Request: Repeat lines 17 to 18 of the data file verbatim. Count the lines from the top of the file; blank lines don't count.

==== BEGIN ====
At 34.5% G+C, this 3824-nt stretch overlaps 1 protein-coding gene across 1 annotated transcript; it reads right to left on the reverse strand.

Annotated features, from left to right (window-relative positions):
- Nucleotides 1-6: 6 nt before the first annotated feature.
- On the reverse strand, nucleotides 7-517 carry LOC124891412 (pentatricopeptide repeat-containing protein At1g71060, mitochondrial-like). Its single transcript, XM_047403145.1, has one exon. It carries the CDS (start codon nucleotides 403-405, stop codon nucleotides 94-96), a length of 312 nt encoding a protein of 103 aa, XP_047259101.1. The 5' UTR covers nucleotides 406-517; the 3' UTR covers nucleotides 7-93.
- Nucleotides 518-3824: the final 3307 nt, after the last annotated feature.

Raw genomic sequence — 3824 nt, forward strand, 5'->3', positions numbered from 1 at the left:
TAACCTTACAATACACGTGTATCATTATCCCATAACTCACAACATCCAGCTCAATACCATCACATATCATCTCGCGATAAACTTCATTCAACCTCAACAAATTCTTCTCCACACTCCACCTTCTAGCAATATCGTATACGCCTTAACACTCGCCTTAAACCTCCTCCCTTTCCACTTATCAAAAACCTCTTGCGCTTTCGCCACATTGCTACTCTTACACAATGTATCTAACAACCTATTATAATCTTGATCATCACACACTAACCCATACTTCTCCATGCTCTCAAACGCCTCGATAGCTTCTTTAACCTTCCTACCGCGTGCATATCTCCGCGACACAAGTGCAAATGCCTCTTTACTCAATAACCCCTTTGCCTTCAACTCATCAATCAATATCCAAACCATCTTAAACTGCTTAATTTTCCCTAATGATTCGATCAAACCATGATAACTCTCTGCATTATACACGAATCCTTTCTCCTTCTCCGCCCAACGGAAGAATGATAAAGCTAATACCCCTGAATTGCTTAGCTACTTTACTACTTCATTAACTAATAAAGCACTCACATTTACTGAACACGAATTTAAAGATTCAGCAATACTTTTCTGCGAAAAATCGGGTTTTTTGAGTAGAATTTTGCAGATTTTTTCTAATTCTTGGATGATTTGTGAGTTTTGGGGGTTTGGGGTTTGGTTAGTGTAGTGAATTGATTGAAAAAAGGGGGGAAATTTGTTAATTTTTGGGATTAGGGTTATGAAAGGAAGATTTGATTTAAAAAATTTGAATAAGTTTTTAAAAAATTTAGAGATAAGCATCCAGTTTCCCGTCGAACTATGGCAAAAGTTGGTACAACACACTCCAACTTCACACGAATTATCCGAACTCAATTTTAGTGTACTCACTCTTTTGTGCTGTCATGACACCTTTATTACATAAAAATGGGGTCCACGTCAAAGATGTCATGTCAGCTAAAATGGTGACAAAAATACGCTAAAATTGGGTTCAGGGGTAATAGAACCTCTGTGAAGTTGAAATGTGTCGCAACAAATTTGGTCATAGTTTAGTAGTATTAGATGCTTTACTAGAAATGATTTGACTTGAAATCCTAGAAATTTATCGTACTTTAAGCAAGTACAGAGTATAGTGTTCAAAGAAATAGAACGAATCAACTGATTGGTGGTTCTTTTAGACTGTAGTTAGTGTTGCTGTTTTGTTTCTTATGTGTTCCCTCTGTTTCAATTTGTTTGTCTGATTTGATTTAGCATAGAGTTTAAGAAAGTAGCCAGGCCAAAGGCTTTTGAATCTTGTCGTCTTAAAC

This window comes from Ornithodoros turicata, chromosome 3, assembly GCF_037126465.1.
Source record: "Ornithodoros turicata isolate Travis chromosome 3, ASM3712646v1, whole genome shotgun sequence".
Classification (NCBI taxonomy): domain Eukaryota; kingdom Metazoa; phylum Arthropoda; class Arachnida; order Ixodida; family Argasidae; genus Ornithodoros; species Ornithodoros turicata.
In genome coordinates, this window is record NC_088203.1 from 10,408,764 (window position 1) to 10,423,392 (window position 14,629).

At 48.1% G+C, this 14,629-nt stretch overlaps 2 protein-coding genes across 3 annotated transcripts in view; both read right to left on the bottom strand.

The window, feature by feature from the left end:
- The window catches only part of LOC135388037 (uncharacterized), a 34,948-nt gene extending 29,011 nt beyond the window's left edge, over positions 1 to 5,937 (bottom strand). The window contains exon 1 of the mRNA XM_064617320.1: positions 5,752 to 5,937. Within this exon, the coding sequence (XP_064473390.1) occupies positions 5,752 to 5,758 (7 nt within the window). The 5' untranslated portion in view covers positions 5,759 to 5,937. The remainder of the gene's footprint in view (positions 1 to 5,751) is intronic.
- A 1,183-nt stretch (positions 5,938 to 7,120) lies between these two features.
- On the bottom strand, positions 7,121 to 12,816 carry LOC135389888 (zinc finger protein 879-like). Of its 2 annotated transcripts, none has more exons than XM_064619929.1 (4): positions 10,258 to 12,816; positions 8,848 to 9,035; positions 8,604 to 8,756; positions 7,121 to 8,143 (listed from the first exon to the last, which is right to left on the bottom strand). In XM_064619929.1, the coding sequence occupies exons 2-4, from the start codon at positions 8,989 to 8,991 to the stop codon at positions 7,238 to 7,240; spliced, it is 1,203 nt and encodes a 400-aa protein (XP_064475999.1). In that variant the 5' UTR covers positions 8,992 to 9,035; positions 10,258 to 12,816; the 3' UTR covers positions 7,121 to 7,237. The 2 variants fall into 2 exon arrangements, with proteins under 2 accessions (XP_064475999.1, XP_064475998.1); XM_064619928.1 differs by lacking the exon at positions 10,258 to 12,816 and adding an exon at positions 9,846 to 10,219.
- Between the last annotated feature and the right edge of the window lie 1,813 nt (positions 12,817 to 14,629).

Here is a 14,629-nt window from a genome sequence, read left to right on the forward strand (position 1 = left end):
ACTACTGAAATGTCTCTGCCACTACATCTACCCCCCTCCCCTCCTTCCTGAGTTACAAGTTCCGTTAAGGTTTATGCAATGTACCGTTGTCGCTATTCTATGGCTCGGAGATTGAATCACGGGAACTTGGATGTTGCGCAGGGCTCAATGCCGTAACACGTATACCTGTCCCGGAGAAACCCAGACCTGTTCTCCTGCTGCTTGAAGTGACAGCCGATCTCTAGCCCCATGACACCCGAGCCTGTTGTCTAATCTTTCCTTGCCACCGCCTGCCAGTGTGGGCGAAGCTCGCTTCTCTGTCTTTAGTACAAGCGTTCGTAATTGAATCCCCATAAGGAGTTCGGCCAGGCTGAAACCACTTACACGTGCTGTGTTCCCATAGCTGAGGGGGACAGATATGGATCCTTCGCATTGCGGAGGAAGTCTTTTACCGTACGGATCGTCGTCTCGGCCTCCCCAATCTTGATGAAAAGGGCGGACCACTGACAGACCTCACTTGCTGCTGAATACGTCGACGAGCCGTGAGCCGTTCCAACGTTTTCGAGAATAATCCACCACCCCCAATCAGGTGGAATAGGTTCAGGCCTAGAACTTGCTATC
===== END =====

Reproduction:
- Between the last annotated feature and the right edge of the window lie 1,813 nt (positions 12,817 to 14,629).

Here is a 14,629-nt window from a genome sequence, read left to right on the forward strand (position 1 = left end):